Alcoholism, Anxiety, and Other Personal Battles: In New York City and Beyond, People Trade In-Person Support for Remote Alternatives


Matt, a longtime New Yorker who is part of Alcoholics Anonymous, keeps an eye on personal birthdays. One is expected to arrive on May 19.

If the COVID-19 lockdown is still in place, then in the city as planned, it will mark another milestone – 62 consecutive days of digital AA.

Since March 19, the 36-year-old Bronx firefighter has held an evening reunion at 9 p.m. to replace – and then some – his favorite weekly meeting held at a neighborhood church shut down by the coronavirus.

“It occurred to me that I could host meetings on Zoom,” said Matt, who was familiar with video conferencing from previous work in marketing. He preferred to use only his first name for this story. “Downtime is the devil’s playground. Many people have found comfort in the fact that we now meet every night. His plan: to maintain this schedule until the crisis passes.

Around the five boroughs and beyond, people have traded in-person support – 12-step programs for alcohol, drug, sex addiction, and more. group therapy sessions; individual counseling for anxiety, and so on – for alternatives at a distance. Support is virtual, whether through Zoom, ZM,
Google Hangouts, GoToMeeting, or some other platform, but the benefits are real.

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Ask Dr. Andrew Merling, clinical psychologist in private practice and assistant professor of psychiatry at Icahn School of Medicine at Mount Sinai Hospital. Since mid-March, his office sessions on West 58th Street in Manhattan have all been spent online or over the phone.

This includes a weekly long-term group session for nine men struggling with drug addiction.

“I had never used platforms like Zoom before,” Merling said. “I discouraged him. There may be distractions. I like working with people in the same room, where you can get more clues and a closer connection.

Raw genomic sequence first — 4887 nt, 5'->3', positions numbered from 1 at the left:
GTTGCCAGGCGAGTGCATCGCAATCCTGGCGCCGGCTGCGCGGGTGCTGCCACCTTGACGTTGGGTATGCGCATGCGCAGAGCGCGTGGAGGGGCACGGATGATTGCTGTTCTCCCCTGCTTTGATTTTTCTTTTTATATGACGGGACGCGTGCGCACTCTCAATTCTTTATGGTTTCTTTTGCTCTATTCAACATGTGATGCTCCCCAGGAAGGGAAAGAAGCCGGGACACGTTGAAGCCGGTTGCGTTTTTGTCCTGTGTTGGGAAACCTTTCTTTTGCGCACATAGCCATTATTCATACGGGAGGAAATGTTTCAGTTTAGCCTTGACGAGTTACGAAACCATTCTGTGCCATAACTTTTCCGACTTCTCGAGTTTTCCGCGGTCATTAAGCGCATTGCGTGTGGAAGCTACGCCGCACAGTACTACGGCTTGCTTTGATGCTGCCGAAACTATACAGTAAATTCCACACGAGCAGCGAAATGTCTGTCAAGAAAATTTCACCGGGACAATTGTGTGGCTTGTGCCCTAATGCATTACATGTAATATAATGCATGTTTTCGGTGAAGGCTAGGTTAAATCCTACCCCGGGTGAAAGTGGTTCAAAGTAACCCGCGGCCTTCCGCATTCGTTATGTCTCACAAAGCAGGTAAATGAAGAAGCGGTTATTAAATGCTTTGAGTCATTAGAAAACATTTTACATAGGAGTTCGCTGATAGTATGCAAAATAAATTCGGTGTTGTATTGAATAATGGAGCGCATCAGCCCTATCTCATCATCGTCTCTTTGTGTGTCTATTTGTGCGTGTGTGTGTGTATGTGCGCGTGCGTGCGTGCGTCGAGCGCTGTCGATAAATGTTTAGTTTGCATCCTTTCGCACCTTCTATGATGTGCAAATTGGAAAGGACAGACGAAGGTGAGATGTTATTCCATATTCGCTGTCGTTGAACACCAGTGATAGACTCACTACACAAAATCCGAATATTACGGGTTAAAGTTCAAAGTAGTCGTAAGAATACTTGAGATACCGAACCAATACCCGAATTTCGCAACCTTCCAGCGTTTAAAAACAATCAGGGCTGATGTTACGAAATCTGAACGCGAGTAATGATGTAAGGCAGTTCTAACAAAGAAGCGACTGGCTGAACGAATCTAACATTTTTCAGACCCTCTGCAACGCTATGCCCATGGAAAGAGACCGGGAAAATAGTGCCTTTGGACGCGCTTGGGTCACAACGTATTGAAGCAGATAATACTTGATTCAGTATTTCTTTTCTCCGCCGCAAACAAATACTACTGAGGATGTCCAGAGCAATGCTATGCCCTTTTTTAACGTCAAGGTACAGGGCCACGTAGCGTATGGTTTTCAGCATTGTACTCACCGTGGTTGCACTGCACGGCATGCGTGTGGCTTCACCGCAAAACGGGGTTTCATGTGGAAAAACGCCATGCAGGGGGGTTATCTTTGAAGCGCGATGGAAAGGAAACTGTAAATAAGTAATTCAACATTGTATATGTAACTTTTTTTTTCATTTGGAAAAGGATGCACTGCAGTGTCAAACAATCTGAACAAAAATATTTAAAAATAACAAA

Going remotely, he added, “was an adjustment.” And an urgent and necessary question given the toll of COVID-19 and the quarantine. Since the pandemic, a patient who had been sober for about four months relapsed, one lost his job, while another suffered a pay cut, he said.

“All of these additional stressors, along with the need to stay home and isolation, lead to more instability. Not just for the addiction, but I’ve noticed, as you can imagine, more anxiety and depression, ”he said. “I hear things like, ‘I’m really tempted to use at this point. “”

Group dynamics reflect what is happening all over the United States, according to studies, including a recent KFF Health Tracking Survey covering work and welfare. It showed that more than half of American adults – 56% – say worries about the coronavirus have caused them to feel at least one negative effect on their mental health and well-being, including issues such as increased alcohol consumption or worsening chronic diseases. .

“Imagine if this crisis happened before the internet,” said Merling, who is now three weeks away from digital therapy sessions with Mount Sinai staff members on Friday nights to help them decompress.

For long-term patients, Merling said the Zoom sessions have brought unexpected benefits.

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“I see people in an environment that I have heard about for a long time,” he said. “It gives a different frame which is quite interesting. There have been situations where I’ve said, ‘Oh, I hear your wife in the background. Would you agree to introduce it to me? ‘ Now I can put a face to a name. Having been forced to use these platforms has been helpful. It made me grow as a clinician.